posted on Jul, 22 2010 @ 06:18 PM
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reply to post by SeesFar
 


It would be absolutely awesome if your friend could post some pictures anywhere of the oil sheen in that pool. Do you think it is possible?



posted on Jul, 22 2010 @ 06:19 PM
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reply to post by lasertaglover
 


Yeah, hysteria never helps any situation. I hope someone shows up who will explain that a transducer on the bottom of a boat is and what it does OR if there is such a thing.

Good, solid information (as sorely lacking as it is) is what can help all of us understand what's going on.

Glad the link was helpful to you.



posted on Jul, 22 2010 @ 06:23 PM
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Originally posted by lasertaglover
reply to post by SeesFar
 


It would be absolutely awesome if your friend could post some pictures anywhere of the oil sheen in that pool. Do you think it is possible?


She works such long, long hours in this heat, 4 of 2 off and/or 3 on 1 off, that it's hard for her to get a chance to do much. Her phone wouldn't grab the sheen and she doesn't have any other camera. She did promise me to grab some water samples out of it for the rain water sampling project Cloudsinthesky is trying to get in motion.

You can bet i'll be doing all i can to catch water if rain does come through here associated with 3/Bonnie. The largest pan i have that i could set out is about 15" square, but surely that would collect enough water to show sheen or the absence of it, don't you think?



posted on Jul, 22 2010 @ 06:26 PM
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Oh, OP, you've got a LOT of good links up on the front page.

Great job!



posted on Jul, 22 2010 @ 06:30 PM
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Tropical Storm Bonnie an projected path. Doesn't look good for the gulf.


[edit on 22-7-2010 by crazydaisy]

[edit on 22-7-2010 by crazydaisy]



posted on Jul, 22 2010 @ 06:31 PM
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reply to post by SeesFar
 


That could very well work.

But, and I am definitely no type of forensics expert and would welcome anyone who is to chime in here, I would be concerned about any type of contanimation in a large, metal object like that. Just a suggestion, and again, if there are any experts around, or someone with a better idea, now is the time, but I would find smaller glass jars or bottles, that you could first boil in order to purify them. If they have a smaller opening, use some type of funnel that you could keep absolutely clean, again, to help reduce anything else from making content with the sample.

If you could do several smaller ones, that might even help with the process. Anyway, just a suggestion. I might be totally wrong.



posted on Jul, 22 2010 @ 06:36 PM
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I think Stormpulse is a very handy source for seeing the stormtrack as well as the underlying geology of the Gulf of Mexico.

My bet is that this storm will come aground in Texas between the TX-Louisiana border and High Island on the Texas Coast.

My prayer is that this depression fails to juice up to a hurricane.



posted on Jul, 22 2010 @ 06:41 PM
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reply to post by crazydaisy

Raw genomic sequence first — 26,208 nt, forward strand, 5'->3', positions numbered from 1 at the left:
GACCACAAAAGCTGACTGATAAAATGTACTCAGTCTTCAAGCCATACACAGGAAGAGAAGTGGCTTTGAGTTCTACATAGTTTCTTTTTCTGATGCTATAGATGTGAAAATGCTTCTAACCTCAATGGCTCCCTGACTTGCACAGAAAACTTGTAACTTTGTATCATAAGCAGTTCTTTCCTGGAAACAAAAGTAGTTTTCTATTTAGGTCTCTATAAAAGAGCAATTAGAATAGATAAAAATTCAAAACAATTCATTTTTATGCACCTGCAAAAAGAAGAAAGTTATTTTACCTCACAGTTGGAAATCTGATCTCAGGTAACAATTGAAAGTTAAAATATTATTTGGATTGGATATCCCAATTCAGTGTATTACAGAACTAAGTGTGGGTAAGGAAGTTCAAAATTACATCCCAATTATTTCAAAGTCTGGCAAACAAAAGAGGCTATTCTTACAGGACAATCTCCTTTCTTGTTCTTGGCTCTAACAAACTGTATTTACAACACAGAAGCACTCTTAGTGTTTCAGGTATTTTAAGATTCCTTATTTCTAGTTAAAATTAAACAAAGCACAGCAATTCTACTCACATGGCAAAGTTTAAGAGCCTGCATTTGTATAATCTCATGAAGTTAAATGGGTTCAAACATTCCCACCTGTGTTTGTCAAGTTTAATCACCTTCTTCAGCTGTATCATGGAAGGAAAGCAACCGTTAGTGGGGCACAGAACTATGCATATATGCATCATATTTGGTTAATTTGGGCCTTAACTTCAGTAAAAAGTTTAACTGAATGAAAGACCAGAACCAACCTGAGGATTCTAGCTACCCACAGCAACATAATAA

It is really awesome of you to post those graphics for us!

The trajectory is absolutely horrible. But it gets me wondering some things by looking at it from a regional perspective. What affects will it have over the oil spill is of course a big question. But how will it affect from New Orleans eastwards. They do not look like they are in line at all with the storm in reagrds to a direct hit in anyway, but will it have storm surge coming from that direction?

And what about where it is projected to impact? Texas does not seem to be in a good spot either. Besides nailing the west side of the LA state, from Galveston, to Houston, to possibly even up towards Dallas, what is the potential of an oil-cane Bonnie going to do there?

And what about farther to the west of the projected landfall area? Storm surge issues there as well, I would imagine. Could the area impacted extend as far as say Brownsville?

Or again, just maybe it will help to disperse the oil somehow. One has to have some kind of hope, right? Regardless of the odds.

[edit on 22-7-2010 by lasertaglover]



posted on Jul, 22 2010 @ 06:42 PM
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world. Watch "Rescue: Saving the Gulf" at 8 p.m. ET Saturday and Sunday on CNN.

New Orleans, Louisiana (CNN) -- Retired Coast Guard Adm. Thad Allen said Thursday that a cap placed over the damaged well in the Gulf of Mexico will remain sealed even if a tropical storm forces vessels monitoring the area to evacuate. A sealed cap means no oil is escaping.

Allen, who is leading the federal response to the spill, said sensors and extensive monitoring have allowed observers to "rule out any indications there might be a leak." His confidence in the integrity of the well "improved dramatically" within the past few days after he examined data, he said.

Allen said there would be a "decision point" on whether to evacuate the area about 9 p.m. ET Thursday, possibly forcing the rig digging a relief well to halt and delay work on the well for at least 10 days.

He added that the rigs digging the relief wells are large and slow, and need a longer window of time to fully disconnect and evade the storm. However, the cap currently sealing the well will remain closed, keeping oil from flowing out.